Tuesday, July 8, 2014
Staunton Is All about You
I live in a little city called Staunton. There are a few legends about why locals refuse to pronounce the "u" in the name of this place. One even says the "u" stands for "Union" and the locals stopped pronouncing it during the Civil War in order to more easily spot Union spies who would unwittingly pronounce the word "Stahnton."
This, of course, is apocryphal at best. Staunton was a pretty major train hub probably filled with spies back then, but it was also a pretty liberal place by those days' standards and was divided about secession and slavery. So, the idea that an entire town would change the pronunciation of their home ignores the enormousness of the effort and coordination such an undertaking would require among people who likely felt very differently about the Union and its spies.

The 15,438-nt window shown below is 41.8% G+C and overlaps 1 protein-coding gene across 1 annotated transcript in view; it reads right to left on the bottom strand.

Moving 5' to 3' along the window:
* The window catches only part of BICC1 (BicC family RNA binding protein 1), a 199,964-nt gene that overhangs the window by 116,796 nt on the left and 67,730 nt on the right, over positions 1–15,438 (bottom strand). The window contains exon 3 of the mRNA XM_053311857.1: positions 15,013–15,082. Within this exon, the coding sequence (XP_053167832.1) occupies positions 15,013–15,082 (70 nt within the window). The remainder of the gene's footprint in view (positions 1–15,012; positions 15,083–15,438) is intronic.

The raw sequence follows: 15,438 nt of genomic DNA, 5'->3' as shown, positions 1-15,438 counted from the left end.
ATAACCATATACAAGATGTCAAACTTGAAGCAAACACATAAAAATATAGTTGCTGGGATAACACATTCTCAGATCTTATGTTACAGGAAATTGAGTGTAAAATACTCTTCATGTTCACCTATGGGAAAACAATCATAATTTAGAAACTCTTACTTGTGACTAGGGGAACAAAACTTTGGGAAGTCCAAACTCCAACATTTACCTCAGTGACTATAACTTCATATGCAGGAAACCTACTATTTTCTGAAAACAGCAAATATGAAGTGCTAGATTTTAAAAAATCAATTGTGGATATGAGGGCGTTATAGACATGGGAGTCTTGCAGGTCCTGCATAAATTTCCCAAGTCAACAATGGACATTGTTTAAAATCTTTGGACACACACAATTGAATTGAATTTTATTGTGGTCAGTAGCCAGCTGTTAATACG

But this is from Wikipedia:
Founded in 1747, it was renamed in honor of Lady Rebecca Staunton, wife to Royal Lieutenant-Governor Sir William Gooch.
What do we know about English-speaking people? They pronounce things differently. When it comes to eponyms and toponyms, they pronounce things wildly differently. I once met people from a town spelled "Belvoir" pronouncing their home "Beaver," and I once read about a man named "Featherstone" who called himself "Fanshaw." And that's why I think Stauntonians don't pronounce the U in Staunton.
Anyway, I made a Tshirt with Staunton on it. Why not reserve one so it gets printed?